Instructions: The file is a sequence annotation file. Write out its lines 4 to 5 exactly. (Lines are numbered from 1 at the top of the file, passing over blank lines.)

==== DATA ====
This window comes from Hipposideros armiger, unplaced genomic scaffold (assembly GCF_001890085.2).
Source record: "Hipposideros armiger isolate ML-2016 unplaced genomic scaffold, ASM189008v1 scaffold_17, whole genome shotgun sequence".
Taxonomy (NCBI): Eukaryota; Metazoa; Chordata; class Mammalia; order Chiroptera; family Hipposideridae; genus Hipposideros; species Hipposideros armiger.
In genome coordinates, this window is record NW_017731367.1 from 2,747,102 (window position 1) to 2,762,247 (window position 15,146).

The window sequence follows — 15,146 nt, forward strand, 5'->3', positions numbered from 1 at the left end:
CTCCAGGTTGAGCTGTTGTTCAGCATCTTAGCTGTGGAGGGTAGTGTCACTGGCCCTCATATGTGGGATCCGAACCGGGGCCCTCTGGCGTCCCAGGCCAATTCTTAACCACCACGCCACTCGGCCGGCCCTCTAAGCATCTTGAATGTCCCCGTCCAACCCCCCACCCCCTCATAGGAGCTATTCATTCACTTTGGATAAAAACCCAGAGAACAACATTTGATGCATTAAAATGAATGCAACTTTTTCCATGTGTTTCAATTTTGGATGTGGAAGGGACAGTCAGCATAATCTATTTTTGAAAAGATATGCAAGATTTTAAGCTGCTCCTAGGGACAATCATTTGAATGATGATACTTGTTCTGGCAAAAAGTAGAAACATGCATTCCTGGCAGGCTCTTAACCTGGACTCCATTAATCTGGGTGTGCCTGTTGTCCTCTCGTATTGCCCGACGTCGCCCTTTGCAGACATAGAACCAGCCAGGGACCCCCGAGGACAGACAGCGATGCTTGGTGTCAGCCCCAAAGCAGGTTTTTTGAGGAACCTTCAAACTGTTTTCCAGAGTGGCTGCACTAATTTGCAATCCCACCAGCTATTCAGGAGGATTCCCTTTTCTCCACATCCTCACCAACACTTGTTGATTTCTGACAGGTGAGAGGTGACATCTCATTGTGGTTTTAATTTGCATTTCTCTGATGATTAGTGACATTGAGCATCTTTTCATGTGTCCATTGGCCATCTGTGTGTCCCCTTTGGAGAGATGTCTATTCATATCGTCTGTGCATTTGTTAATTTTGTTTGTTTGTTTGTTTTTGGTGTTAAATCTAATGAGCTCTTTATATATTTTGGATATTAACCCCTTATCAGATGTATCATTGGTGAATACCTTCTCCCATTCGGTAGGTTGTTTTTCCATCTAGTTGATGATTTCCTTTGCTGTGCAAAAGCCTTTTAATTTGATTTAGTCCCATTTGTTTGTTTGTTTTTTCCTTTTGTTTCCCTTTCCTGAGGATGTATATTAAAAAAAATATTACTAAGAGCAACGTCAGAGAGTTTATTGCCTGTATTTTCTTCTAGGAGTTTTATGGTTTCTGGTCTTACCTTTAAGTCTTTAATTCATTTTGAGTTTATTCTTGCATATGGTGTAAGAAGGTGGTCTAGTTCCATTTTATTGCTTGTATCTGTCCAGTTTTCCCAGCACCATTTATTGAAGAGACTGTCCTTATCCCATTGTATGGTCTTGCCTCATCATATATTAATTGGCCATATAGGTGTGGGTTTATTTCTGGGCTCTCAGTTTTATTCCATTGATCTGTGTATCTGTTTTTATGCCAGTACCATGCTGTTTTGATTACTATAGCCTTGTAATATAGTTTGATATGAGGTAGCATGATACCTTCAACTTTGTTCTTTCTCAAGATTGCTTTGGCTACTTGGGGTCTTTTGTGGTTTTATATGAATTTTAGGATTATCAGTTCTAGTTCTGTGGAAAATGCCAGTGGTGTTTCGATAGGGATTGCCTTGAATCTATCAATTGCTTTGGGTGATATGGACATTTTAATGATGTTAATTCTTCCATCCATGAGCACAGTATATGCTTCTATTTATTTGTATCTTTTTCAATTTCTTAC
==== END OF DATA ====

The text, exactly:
In genome coordinates, this window is record NW_017731367.1 from 2,747,102 (window position 1) to 2,762,247 (window position 15,146).

The window sequence follows — 15,146 nt, forward strand, 5'->3', positions numbered from 1 at the left end: